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Artists are often told they need "exposure" before they can make any money off their art. And why not? You're working on your "passion" aren't you?

But the problem is, you've been working on your passion the entirety of your adult life. You're a creator and you would die if you didn't create.

But just because being creative is akin to breathing for you, it doesn't mean that your work and your art aren't worth actual money. It also doesn't meant that you aren't worth actual money either. In fact, you're priceless.

The road to turning your art into money is rough. You need to get your stuff in front of eye-balls. And those eyeballs are inundated with a lot of other information.

Today I'm going to talk about how it's absolutely possible to make money off your art.

1. It's Still About Who You Know

Many writers and artists like myself would prefer to become hermits. We have our friends but they tend to have nothing to do with our work.

If you want to sell your art, you can't be a hermit.

It's time to leave the shell that is your studio or office and get out there to network. Other artists are networking and the five degrees of separation will have you near enough to someone who will either buy your art or sell you art in no time.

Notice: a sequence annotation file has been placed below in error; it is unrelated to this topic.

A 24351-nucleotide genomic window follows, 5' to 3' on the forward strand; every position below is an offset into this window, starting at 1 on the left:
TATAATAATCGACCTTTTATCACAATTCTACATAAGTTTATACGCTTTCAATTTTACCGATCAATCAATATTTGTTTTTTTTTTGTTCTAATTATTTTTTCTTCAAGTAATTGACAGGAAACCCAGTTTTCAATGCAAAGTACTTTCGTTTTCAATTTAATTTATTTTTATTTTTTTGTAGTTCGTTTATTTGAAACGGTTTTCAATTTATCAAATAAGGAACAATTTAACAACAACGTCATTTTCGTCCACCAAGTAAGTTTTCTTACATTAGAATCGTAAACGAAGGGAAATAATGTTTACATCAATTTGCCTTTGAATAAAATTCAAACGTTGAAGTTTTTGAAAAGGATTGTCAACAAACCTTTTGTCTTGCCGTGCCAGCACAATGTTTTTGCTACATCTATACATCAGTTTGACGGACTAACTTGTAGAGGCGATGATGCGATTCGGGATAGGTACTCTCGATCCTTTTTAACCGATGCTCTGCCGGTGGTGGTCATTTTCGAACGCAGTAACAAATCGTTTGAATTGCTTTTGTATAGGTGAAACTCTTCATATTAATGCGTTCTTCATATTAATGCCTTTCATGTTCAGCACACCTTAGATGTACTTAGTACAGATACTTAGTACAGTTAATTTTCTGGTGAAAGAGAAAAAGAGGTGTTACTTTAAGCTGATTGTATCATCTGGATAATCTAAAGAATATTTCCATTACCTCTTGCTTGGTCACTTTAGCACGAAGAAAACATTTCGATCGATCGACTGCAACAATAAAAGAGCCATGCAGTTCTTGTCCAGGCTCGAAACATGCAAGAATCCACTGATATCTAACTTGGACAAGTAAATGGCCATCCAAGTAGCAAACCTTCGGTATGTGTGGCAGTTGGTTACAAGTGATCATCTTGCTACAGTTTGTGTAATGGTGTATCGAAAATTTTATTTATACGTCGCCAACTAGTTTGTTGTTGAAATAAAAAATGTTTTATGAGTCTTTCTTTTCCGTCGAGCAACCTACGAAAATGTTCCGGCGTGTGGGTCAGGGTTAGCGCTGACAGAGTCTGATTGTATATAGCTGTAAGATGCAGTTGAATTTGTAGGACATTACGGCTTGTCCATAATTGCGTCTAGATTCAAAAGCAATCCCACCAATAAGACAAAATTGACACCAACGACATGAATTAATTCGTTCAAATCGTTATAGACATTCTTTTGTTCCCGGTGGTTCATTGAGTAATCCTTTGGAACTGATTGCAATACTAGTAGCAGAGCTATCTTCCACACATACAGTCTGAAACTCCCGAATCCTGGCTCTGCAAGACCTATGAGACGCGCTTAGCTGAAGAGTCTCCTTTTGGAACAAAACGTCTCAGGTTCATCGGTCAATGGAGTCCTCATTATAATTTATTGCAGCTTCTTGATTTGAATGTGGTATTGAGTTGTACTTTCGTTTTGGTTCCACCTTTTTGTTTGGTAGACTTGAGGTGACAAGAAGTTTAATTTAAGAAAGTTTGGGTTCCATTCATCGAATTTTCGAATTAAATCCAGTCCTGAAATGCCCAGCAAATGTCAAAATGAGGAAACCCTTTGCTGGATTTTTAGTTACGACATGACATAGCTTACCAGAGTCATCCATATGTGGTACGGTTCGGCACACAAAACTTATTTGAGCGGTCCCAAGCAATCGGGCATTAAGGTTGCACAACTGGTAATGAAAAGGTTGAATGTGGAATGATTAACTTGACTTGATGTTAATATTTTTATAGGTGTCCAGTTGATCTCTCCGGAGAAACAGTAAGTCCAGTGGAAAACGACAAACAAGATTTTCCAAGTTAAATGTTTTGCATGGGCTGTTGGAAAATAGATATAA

2. Just Do It

It's time to take the advice of Nike and get your butt in gear. The internet is the easiest place to make a living and there is now no excuse for anyone with a computer and an internet connection not to be making money.

Just realize it's going to take work. How much work? Hours a week.

You have to be willing to take time away from your art to sell your art.

Set up a shop with either Etsy, Shopify, or eBay. Then start marketing.

Start a blog. Create a dozen social media accounts. Blast the world with your art.

3. Go International

Twenty years ago it would have been much more difficult to break into the international market without serious connections. But today with advancements like translation software and instant communication technologies, you can contact dealers on the other side of the world who might showcase your art.

If you don't want to contact artists directly, there's always an online marketplace. Places like Amazon's art page and Artfinder.com are some of the best places to get your art in front of eyeballs.

And once you've sold your piece, it's important to find an international shipping service. Depending on the kind of art you are shipping, you would need a service that could handle fragile pieces of art. You might be shipping glass or thin canvas. Don't be afraid to charge what the shipping is actually worth. If you find a dealer who is serious about your work, they will be willing to pay the shipping cost.

Either way you should definitely start selling your work right now. If you wait any longer, you'll be in even more danger of becoming a hermit and selling nothing ever.